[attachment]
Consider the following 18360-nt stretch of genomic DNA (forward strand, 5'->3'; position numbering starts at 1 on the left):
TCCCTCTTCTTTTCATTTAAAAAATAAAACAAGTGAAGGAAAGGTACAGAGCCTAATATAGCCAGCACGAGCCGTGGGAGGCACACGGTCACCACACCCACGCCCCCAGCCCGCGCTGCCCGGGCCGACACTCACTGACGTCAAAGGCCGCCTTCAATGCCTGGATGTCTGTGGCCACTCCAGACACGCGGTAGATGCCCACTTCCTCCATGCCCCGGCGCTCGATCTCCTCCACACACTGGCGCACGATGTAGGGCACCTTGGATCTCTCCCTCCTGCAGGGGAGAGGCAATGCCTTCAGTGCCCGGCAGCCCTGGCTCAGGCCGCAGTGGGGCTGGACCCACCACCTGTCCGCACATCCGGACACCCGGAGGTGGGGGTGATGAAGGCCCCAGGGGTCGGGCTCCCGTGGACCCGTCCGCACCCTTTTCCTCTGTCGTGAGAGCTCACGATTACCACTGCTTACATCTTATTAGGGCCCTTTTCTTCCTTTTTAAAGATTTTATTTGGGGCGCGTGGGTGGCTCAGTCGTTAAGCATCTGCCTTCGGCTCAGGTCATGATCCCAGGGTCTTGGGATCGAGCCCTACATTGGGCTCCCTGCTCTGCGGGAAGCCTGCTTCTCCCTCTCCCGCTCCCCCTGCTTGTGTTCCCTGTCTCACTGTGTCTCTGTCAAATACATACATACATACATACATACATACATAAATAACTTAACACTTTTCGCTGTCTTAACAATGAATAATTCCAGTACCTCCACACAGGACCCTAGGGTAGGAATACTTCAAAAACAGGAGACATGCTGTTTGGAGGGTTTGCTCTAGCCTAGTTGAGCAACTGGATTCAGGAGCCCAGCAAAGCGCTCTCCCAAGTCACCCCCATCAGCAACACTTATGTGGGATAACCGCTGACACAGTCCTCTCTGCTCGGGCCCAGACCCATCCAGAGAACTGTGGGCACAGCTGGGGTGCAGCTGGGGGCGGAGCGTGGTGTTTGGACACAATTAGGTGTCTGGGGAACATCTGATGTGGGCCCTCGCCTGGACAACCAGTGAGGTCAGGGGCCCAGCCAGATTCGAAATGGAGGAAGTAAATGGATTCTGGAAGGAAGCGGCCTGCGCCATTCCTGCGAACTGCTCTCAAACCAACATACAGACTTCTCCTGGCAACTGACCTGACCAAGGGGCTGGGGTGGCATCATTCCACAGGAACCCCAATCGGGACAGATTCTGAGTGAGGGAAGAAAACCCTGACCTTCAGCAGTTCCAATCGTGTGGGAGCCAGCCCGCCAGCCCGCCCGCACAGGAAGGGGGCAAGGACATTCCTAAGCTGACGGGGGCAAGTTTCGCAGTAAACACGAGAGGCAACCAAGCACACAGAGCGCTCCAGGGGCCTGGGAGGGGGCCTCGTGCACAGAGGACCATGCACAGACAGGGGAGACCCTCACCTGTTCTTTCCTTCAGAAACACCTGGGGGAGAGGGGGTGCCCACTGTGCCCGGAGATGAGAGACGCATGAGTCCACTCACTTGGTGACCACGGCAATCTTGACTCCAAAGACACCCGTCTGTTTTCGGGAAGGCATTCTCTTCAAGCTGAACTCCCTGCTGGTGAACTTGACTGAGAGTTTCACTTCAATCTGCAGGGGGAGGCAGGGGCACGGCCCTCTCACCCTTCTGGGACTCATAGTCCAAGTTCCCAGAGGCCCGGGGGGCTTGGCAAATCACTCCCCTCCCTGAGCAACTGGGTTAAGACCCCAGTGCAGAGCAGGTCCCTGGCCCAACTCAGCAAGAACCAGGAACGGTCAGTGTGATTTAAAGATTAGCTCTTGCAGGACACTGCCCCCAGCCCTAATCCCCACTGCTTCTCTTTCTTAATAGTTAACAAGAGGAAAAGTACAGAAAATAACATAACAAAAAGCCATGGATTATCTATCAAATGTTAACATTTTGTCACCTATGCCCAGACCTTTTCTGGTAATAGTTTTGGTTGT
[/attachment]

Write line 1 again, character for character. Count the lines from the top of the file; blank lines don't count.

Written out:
Consider the following 18360-nt stretch of genomic DNA (forward strand, 5'->3'; position numbering starts at 1 on the left):